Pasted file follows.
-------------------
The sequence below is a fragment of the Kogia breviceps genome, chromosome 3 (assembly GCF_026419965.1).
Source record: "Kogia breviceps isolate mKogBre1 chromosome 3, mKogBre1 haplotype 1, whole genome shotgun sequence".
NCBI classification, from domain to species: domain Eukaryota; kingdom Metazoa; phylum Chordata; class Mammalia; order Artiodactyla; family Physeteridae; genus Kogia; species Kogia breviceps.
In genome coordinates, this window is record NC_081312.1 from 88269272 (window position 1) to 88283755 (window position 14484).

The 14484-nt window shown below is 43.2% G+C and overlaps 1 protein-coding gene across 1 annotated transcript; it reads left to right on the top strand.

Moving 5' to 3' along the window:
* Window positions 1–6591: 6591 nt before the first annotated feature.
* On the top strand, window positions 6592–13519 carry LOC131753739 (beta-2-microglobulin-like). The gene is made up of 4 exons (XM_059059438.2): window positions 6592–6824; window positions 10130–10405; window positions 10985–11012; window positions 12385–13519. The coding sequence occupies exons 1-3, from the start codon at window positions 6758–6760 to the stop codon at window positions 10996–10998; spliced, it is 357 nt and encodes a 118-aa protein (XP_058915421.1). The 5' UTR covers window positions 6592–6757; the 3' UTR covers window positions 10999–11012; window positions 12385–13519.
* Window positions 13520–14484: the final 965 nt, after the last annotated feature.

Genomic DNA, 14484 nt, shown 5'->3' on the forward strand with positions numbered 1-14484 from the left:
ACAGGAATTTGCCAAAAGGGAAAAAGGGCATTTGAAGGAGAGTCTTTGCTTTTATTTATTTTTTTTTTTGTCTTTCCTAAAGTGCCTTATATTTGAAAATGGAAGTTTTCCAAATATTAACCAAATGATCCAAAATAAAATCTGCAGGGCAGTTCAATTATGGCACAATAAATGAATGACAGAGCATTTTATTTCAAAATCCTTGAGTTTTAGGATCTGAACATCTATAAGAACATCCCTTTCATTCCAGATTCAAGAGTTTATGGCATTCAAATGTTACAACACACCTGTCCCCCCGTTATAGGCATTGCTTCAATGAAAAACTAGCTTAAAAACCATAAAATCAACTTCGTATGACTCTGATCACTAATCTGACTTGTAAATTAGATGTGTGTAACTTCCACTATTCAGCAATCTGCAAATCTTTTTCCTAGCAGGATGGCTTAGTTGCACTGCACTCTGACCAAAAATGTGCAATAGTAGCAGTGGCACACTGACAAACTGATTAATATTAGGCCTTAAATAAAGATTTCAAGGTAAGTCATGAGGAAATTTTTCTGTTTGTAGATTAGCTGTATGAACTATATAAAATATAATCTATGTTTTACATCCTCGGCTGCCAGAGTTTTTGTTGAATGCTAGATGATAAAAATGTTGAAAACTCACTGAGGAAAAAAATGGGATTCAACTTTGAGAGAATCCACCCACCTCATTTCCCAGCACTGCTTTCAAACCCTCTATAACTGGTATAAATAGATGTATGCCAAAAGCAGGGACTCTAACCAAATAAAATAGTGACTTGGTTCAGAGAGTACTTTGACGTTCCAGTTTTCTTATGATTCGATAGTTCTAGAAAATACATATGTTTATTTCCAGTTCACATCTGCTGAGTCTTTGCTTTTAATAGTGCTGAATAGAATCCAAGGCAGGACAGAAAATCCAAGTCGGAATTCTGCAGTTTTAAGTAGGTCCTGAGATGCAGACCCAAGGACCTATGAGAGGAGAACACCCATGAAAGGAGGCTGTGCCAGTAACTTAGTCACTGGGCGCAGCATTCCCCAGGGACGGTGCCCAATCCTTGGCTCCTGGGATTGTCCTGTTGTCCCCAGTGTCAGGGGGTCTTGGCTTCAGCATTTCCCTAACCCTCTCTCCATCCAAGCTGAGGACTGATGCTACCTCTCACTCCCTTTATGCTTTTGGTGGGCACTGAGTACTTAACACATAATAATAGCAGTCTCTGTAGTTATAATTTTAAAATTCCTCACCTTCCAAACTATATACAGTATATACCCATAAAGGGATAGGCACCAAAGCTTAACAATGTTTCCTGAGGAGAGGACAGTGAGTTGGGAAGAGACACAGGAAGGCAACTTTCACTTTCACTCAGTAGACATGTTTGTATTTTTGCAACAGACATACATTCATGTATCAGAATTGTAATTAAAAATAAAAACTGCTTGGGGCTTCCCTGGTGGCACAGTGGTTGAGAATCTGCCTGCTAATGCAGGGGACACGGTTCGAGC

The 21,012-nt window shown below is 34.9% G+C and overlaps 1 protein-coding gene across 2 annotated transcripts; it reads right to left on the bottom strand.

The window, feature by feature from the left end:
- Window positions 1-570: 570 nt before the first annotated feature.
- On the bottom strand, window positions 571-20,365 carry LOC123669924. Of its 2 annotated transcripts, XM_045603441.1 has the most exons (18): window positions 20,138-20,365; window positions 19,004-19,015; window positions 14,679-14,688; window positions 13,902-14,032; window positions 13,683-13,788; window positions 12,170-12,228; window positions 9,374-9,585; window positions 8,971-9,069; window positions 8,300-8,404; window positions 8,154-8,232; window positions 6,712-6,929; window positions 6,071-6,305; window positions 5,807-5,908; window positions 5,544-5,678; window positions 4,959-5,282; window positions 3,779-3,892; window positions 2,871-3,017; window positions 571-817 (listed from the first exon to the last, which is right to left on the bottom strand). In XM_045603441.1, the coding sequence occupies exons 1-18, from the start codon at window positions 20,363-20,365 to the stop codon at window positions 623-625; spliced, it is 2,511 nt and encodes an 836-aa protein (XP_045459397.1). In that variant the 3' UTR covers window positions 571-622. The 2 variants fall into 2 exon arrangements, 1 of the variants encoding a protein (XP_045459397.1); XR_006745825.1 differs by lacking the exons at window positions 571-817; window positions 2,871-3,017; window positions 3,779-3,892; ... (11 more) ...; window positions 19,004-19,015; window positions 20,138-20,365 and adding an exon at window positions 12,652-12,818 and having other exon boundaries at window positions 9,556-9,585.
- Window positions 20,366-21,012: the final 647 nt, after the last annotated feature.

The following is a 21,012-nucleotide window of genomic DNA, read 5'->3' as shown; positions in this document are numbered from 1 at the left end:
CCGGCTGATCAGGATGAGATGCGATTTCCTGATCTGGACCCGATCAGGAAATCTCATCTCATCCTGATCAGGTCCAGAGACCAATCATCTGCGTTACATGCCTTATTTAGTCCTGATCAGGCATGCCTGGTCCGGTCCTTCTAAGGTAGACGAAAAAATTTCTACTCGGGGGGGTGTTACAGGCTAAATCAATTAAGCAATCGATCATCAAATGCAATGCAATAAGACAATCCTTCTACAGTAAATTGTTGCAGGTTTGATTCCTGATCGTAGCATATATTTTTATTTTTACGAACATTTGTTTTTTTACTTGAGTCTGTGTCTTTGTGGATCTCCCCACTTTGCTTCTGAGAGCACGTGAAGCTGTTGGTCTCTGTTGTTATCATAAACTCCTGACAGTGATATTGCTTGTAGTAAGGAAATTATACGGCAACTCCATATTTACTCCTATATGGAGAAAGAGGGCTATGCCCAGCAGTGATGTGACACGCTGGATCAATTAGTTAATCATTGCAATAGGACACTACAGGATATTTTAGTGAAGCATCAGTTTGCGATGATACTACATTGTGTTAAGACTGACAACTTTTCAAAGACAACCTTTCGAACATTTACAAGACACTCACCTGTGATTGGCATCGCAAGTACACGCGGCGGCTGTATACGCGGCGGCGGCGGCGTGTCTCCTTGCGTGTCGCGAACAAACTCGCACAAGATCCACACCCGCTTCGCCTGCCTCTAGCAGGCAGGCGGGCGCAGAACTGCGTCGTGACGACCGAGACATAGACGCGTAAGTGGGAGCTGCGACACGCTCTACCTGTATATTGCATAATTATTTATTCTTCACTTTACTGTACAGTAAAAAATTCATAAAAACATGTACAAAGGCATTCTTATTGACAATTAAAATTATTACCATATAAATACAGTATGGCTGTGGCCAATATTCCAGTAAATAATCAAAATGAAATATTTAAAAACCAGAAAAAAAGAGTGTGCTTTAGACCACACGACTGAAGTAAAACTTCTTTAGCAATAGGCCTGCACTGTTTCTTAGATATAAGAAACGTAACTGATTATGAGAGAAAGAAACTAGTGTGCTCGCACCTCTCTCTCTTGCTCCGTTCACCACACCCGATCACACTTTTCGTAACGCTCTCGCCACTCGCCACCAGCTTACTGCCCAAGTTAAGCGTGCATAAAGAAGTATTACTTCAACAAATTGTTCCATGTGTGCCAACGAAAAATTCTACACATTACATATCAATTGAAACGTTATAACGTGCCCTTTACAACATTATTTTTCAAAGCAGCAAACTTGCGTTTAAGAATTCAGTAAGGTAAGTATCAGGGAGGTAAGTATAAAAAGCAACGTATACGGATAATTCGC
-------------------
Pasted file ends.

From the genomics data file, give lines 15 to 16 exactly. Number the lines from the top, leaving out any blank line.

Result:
- On the bottom strand, window positions 571-20,365 carry LOC123669924. Of its 2 annotated transcripts, XM_045603441.1 has the most exons (18): window positions 20,138-20,365; window positions 19,004-19,015; window positions 14,679-14,688; window positions 13,902-14,032; window positions 13,683-13,788; window positions 12,170-12,228; window positions 9,374-9,585; window positions 8,971-9,069; window positions 8,300-8,404; window positions 8,154-8,232; window positions 6,712-6,929; window positions 6,071-6,305; window positions 5,807-5,908; window positions 5,544-5,678; window positions 4,959-5,282; window positions 3,779-3,892; window positions 2,871-3,017; window positions 571-817 (listed from the first exon to the last, which is right to left on the bottom strand). In XM_045603441.1, the coding sequence occupies exons 1-18, from the start codon at window positions 20,363-20,365 to the stop codon at window positions 623-625; spliced, it is 2,511 nt and encodes an 836-aa protein (XP_045459397.1). In that variant the 3' UTR covers window positions 571-622. The 2 variants fall into 2 exon arrangements, 1 of the variants encoding a protein (XP_045459397.1); XR_006745825.1 differs by lacking the exons at window positions 571-817; window positions 2,871-3,017; window positions 3,779-3,892; ... (11 more) ...; window positions 19,004-19,015; window positions 20,138-20,365 and adding an exon at window positions 12,652-12,818 and having other exon boundaries at window positions 9,556-9,585.
- Window positions 20,366-21,012: the final 647 nt, after the last annotated feature.